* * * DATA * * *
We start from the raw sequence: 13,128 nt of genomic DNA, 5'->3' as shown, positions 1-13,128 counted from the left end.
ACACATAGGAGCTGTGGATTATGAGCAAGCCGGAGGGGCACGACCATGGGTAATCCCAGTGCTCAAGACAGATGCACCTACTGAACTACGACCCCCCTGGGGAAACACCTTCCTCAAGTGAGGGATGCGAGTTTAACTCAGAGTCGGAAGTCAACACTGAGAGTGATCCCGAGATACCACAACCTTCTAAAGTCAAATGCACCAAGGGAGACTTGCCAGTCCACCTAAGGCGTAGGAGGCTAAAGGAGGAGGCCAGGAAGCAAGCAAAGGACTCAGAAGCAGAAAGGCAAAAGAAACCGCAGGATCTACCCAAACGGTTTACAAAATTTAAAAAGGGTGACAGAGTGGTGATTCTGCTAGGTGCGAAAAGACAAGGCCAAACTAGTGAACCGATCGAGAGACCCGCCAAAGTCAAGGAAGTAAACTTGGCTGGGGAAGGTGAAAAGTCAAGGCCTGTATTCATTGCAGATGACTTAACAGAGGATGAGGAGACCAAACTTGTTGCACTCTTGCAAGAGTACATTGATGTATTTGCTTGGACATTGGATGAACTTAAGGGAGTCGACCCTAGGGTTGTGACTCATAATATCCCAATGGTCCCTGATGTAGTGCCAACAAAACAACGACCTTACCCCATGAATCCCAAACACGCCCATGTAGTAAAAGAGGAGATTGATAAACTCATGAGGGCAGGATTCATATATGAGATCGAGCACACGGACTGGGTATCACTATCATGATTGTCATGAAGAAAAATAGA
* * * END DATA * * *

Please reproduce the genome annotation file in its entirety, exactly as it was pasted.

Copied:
We start from the raw sequence: 13,128 nt of genomic DNA, 5'->3' as shown, positions 1-13,128 counted from the left end.
ACACATAGGAGCTGTGGATTATGAGCAAGCCGGAGGGGCACGACCATGGGTAATCCCAGTGCTCAAGACAGATGCACCTACTGAACTACGACCCCCCTGGGGAAACACCTTCCTCAAGTGAGGGATGCGAGTTTAACTCAGAGTCGGAAGTCAACACTGAGAGTGATCCCGAGATACCACAACCTTCTAAAGTCAAATGCACCAAGGGAGACTTGCCAGTCCACCTAAGGCGTAGGAGGCTAAAGGAGGAGGCCAGGAAGCAAGCAAAGGACTCAGAAGCAGAAAGGCAAAAGAAACCGCAGGATCTACCCAAACGGTTTACAAAATTTAAAAAGGGTGACAGAGTGGTGATTCTGCTAGGTGCGAAAAGACAAGGCCAAACTAGTGAACCGATCGAGAGACCCGCCAAAGTCAAGGAAGTAAACTTGGCTGGGGAAGGTGAAAAGTCAAGGCCTGTATTCATTGCAGATGACTTAACAGAGGATGAGGAGACCAAACTTGTTGCACTCTTGCAAGAGTACATTGATGTATTTGCTTGGACATTGGATGAACTTAAGGGAGTCGACCCTAGGGTTGTGACTCATAATATCCCAATGGTCCCTGATGTAGTGCCAACAAAACAACGACCTTACCCCATGAATCCCAAACACGCCCATGTAGTAAAAGAGGAGATTGATAAACTCATGAGGGCAGGATTCATATATGAGATCGAGCACACGGACTGGGTATCACTATCATGATTGTCATGAAGAAAAATAGA